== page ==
Netflix’s ‘Thunder Force’ is unoriginal, underproduced, superficial

TRL%27s+Ryan+Wang+said+that+%22Thunder+Force%22+is+a+%22mess+with+occasional+explosions%2C%22+and+that+it+is+a+%22low-grade%22+Hollywood+film.

Courtesy of midwestfilmphoto

TRL’s Ryan Wang said that “Thunder Force” is a “mess with occasional explosions,” and that it is a “low-grade” Hollywood film.

Superhero movies aren’t anything we haven’t seen before. The genre itself has become oversaturated, over-commercialized, and oftentimes overtly oblivious to reality. While some films and shows can regale enough uniqueness and ingenuity to warrant a deserved following, such as the fan-favorites created by both Marvel and DC Comics, too often do misconstrued attempts at superficial characters grace the screen, while completely missing the mark. Netflix’s latest slapstick superhero film “Thunder Force,” had the ingredients of a worthy comedy, but the stereotypical plot, uncomfortable acting, and pathetic attempts to draw laughs ultimately results in an unkempt flop. 

When writer and director Ben Falcone, best known for his comedic projects “Bridesmaids” and “Spy,” admitted that “Thunder Force” was the fastest plot he’s ever written, the sheer blandness of the film makes sense. The plot itself is decent enough and still workable, despite being entirely unoriginal. Two childhood friends who’ve grown apart are reunited when forklift driver Lydia (Melissa McCarthy) storms into the lab of former best friend and top-tier geneticist Emily (Octavia Spencer), where she accidentally injects herself with some superhero serum, giving herself superstrength in the process. Having no choice, Emily then injects herself as well, giving her invisibility. The only logical thing apparently, is to fight crime as a duo, hence the name Thunder Force. Meanwhile, a mayoral election is occuring with the soon-to-be villain “The King” (Bobby Cannavale) on the rise. Nothing here stands out as special, characters’ roles seemed recycled, and the villains in the film are extremely shallow.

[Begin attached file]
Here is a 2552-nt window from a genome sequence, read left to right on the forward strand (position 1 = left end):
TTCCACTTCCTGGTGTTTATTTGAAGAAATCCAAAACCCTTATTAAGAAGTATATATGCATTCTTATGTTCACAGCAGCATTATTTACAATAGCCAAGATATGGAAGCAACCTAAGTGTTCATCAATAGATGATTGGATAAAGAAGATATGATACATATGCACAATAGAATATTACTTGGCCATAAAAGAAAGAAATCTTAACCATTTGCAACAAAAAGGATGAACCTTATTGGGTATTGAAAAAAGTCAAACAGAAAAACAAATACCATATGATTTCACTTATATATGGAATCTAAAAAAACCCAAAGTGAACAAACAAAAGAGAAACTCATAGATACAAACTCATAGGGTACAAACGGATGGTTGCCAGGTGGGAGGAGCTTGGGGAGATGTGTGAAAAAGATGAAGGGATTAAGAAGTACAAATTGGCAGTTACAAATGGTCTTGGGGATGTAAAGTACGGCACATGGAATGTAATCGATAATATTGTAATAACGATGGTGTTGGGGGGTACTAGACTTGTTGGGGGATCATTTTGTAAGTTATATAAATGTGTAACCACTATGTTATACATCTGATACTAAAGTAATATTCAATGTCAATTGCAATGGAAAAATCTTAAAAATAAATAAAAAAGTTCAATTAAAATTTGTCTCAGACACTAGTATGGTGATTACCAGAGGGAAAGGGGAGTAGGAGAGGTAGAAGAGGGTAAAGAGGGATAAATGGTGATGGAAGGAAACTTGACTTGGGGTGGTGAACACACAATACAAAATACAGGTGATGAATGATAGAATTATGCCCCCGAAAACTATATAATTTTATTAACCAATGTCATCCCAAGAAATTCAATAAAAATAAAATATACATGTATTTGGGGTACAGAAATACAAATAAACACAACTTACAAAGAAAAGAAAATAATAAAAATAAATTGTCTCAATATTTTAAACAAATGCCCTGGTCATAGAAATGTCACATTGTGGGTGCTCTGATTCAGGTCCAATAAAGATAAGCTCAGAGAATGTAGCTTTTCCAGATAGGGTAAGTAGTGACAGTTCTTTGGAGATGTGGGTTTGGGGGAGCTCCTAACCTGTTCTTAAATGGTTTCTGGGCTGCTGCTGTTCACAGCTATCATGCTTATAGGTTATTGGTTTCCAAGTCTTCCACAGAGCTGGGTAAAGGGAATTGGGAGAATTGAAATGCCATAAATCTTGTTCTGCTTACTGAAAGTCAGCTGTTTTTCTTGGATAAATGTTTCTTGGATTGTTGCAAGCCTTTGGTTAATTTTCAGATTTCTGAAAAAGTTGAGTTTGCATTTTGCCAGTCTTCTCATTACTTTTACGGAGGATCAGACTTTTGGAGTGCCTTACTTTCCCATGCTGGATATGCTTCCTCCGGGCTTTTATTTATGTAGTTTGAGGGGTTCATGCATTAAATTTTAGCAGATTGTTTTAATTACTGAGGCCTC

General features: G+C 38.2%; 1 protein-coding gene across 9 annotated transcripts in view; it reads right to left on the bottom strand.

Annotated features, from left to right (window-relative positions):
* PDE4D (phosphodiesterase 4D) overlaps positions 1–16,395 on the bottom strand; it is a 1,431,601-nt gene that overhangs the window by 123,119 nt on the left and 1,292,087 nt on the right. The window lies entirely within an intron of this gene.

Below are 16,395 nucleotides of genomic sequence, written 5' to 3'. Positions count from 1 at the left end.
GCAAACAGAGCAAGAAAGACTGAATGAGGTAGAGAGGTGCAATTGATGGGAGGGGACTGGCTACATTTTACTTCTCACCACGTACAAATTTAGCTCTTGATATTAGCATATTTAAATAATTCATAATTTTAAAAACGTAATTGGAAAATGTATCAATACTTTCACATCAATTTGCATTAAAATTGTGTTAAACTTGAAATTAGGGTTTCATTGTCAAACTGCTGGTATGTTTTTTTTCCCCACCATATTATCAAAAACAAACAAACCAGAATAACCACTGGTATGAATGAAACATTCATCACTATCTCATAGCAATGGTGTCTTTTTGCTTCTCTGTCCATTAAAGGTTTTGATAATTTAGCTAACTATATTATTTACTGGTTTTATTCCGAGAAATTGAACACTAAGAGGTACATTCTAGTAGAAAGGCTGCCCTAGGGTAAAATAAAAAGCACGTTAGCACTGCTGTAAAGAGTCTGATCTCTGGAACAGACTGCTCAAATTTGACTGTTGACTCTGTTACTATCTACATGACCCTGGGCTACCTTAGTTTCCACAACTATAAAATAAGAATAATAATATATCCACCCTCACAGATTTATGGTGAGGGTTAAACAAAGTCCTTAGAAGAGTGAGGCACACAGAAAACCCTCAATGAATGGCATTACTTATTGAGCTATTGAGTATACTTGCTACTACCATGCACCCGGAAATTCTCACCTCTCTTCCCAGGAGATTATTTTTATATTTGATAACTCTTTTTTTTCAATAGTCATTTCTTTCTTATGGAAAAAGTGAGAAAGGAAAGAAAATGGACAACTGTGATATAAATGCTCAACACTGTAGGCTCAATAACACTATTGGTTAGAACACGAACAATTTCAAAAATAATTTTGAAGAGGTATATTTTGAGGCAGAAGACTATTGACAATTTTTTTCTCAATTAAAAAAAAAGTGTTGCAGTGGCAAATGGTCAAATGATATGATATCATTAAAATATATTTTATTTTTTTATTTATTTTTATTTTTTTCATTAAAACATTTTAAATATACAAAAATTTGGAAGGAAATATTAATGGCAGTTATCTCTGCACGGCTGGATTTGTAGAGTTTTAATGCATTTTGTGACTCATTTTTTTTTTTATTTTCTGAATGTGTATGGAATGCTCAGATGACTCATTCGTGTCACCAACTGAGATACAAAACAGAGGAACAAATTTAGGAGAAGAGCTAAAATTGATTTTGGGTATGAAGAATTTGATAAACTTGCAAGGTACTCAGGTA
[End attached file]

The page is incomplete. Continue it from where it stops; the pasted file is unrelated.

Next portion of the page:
For most comedy flops, the film would start off on a high note, but slowly lose steam as the story drags along. However, the best part of “Thunder Force,” could have arguably been the trailer. The film starts off on a low note with jokes and scenes that may garner an occasional smile, but is more likely to cause audiences to roll their eyes from the cheap, forced dialogue. Falcone tries to supplement comedic moments by foreshadowing the moronic events that may happen next, but does so to where everything is too predictable. Every character’s superpower is also pretty lame, from the generic superstrength, to the over-exhausted power of invisibility. And the one cornerstone of superhero movies, the action, is devoid in the entire first half of the movie. When fight sequences and actual combat montages do appear, it’s poorly executed and passed off as a comedic take. 

The only saving grace to the weak script and poor execution is the screen chemistry between McCarthy and Spencer, whose relationship seems to be the only thing worth developing in the movie. Their best moments come from spontaneous riffs that play off one another, and some of these small comedic instances do hit home and crack a laugh. Another high point was Crab Man (Jason Bateman), whose character seems the most believable within the film. Bateman nails the role with his dry sarcastic humor, and his performance could almost warrant a spin-off dramedy of just Crab Man’s difficulties in life. What’s unfortunate, however, is Bateman appearing in a select few scenes, while only being introduced halfway through the film.

While comedic movies aren’t meant to be taken all too seriously, “Thunder Force” is only watchable at best to the casual superhero fan. The plot is unbearably thin, and the production in terms of CGI, scene design, and dialogue, is unmistakably superficial. It’s clear that McCarthy and Spencer are having fun on set, and they do have their comedic moments, but when the entire thing comes together, it’s really just a mess with occasional explosions that passes as a low-grade Hollywood project. 

Rating: D+